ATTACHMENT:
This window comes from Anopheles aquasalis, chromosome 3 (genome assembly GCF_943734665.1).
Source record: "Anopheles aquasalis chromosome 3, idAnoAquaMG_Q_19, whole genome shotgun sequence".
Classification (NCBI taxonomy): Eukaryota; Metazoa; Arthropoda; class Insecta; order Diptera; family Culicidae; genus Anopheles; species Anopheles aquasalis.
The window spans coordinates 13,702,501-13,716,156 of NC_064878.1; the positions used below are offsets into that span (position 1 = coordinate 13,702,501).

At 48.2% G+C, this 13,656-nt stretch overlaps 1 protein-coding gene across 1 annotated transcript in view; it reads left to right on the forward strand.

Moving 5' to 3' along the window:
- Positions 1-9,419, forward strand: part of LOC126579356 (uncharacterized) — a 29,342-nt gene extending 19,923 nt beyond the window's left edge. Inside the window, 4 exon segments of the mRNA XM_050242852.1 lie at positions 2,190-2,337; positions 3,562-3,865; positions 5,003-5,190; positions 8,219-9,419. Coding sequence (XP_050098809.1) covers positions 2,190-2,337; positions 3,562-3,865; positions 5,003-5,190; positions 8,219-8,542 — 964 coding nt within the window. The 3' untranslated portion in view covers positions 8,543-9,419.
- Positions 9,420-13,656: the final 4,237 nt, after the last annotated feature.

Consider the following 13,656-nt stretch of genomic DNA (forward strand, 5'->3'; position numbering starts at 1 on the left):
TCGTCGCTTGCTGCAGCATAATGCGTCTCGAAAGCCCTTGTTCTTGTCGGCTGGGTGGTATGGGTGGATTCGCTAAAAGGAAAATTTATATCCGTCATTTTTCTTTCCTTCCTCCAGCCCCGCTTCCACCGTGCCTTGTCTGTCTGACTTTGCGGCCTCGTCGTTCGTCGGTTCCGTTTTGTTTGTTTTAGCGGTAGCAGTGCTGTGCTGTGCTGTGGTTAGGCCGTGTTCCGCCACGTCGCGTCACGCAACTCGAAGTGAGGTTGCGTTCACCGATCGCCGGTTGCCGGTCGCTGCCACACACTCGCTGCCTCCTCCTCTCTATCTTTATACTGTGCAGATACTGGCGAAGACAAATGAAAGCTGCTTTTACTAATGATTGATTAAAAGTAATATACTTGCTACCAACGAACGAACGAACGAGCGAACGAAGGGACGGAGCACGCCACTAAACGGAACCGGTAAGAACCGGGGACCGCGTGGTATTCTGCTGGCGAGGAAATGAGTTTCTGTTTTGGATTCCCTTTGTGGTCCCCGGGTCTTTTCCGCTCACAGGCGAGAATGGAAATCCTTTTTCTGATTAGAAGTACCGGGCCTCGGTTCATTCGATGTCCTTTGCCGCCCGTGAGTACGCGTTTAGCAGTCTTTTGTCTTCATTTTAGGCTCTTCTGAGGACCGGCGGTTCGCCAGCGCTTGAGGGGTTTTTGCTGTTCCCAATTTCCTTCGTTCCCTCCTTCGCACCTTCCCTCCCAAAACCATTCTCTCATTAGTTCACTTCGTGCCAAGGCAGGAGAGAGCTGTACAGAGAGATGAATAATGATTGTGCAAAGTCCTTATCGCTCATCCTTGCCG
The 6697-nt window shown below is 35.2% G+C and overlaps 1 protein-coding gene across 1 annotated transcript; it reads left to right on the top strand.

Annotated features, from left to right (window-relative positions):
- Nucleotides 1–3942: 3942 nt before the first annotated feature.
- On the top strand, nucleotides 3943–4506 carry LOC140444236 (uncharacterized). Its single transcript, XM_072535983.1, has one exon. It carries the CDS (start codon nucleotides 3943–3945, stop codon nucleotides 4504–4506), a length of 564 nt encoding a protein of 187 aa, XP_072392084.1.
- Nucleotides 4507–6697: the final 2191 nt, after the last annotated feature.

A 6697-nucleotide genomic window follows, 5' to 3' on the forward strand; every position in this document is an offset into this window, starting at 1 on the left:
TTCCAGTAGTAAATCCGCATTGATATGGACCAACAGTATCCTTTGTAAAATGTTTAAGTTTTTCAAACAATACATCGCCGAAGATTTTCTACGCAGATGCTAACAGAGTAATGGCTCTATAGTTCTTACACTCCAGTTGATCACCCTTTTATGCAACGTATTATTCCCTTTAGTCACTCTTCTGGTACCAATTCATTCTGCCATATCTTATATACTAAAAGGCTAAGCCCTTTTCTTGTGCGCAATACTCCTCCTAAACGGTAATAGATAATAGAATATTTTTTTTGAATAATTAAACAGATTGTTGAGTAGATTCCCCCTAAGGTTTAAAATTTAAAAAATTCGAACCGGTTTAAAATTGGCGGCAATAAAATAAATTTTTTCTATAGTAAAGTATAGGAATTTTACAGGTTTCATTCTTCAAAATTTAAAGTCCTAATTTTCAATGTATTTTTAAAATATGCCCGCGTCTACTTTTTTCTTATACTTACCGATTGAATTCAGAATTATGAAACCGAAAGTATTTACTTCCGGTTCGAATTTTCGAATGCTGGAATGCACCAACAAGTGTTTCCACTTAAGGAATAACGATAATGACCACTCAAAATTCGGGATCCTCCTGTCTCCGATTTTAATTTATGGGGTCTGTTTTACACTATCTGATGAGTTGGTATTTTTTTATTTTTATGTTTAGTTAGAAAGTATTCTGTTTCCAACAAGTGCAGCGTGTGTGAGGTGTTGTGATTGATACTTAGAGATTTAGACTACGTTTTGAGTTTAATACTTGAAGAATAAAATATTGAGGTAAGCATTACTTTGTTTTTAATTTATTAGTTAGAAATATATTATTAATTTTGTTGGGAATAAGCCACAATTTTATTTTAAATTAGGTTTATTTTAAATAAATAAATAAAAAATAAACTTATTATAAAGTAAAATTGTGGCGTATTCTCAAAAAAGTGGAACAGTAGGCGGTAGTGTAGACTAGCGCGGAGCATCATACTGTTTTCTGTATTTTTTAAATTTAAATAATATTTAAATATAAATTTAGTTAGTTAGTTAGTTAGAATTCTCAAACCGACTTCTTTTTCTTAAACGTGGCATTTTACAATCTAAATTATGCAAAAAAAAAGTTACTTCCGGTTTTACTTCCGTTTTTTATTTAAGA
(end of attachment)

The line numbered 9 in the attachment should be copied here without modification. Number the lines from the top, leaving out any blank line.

Consider the following 13,656-nt stretch of genomic DNA (forward strand, 5'->3'; position numbering starts at 1 on the left):